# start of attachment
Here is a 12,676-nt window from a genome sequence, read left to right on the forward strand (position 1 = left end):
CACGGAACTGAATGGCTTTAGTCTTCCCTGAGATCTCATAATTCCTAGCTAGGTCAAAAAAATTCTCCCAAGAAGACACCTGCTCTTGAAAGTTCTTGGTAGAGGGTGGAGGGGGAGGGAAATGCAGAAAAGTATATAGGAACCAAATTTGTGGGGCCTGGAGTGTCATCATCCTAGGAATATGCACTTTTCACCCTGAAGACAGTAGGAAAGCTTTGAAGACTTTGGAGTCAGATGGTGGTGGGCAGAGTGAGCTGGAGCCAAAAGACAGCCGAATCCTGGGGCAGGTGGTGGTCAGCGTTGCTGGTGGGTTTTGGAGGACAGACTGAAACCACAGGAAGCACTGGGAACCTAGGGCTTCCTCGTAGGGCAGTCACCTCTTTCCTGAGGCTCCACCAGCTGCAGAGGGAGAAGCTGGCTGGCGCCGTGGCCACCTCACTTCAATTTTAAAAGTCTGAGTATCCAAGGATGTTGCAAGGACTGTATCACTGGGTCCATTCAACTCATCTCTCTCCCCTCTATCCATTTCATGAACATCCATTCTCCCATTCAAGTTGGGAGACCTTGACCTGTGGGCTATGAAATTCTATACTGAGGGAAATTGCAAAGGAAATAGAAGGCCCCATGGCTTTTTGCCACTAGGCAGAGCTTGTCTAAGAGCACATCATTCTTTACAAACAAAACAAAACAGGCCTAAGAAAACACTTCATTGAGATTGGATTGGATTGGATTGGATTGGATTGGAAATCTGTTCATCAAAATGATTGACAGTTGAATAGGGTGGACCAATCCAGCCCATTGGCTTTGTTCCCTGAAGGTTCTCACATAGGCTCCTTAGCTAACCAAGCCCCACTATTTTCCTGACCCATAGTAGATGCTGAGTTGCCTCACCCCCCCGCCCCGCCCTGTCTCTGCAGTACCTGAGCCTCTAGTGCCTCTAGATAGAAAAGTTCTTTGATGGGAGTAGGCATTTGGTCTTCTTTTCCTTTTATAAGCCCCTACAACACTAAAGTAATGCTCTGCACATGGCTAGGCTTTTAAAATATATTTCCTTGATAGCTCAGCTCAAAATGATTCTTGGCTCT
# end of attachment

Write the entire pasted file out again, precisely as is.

Here is a 12,676-nt window from a genome sequence, read left to right on the forward strand (position 1 = left end):
CACGGAACTGAATGGCTTTAGTCTTCCCTGAGATCTCATAATTCCTAGCTAGGTCAAAAAAATTCTCCCAAGAAGACACCTGCTCTTGAAAGTTCTTGGTAGAGGGTGGAGGGGGAGGGAAATGCAGAAAAGTATATAGGAACCAAATTTGTGGGGCCTGGAGTGTCATCATCCTAGGAATATGCACTTTTCACCCTGAAGACAGTAGGAAAGCTTTGAAGACTTTGGAGTCAGATGGTGGTGGGCAGAGTGAGCTGGAGCCAAAAGACAGCCGAATCCTGGGGCAGGTGGTGGTCAGCGTTGCTGGTGGGTTTTGGAGGACAGACTGAAACCACAGGAAGCACTGGGAACCTAGGGCTTCCTCGTAGGGCAGTCACCTCTTTCCTGAGGCTCCACCAGCTGCAGAGGGAGAAGCTGGCTGGCGCCGTGGCCACCTCACTTCAATTTTAAAAGTCTGAGTATCCAAGGATGTTGCAAGGACTGTATCACTGGGTCCATTCAACTCATCTCTCTCCCCTCTATCCATTTCATGAACATCCATTCTCCCATTCAAGTTGGGAGACCTTGACCTGTGGGCTATGAAATTCTATACTGAGGGAAATTGCAAAGGAAATAGAAGGCCCCATGGCTTTTTGCCACTAGGCAGAGCTTGTCTAAGAGCACATCATTCTTTACAAACAAAACAAAACAGGCCTAAGAAAACACTTCATTGAGATTGGATTGGATTGGATTGGATTGGATTGGAAATCTGTTCATCAAAATGATTGACAGTTGAATAGGGTGGACCAATCCAGCCCATTGGCTTTGTTCCCTGAAGGTTCTCACATAGGCTCCTTAGCTAACCAAGCCCCACTATTTTCCTGACCCATAGTAGATGCTGAGTTGCCTCACCCCCCCGCCCCGCCCTGTCTCTGCAGTACCTGAGCCTCTAGTGCCTCTAGATAGAAAAGTTCTTTGATGGGAGTAGGCATTTGGTCTTCTTTTCCTTTTATAAGCCCCTACAACACTAAAGTAATGCTCTGCACATGGCTAGGCTTTTAAAATATATTTCCTTGATAGCTCAGCTCAAAATGATTCTTGGCTCT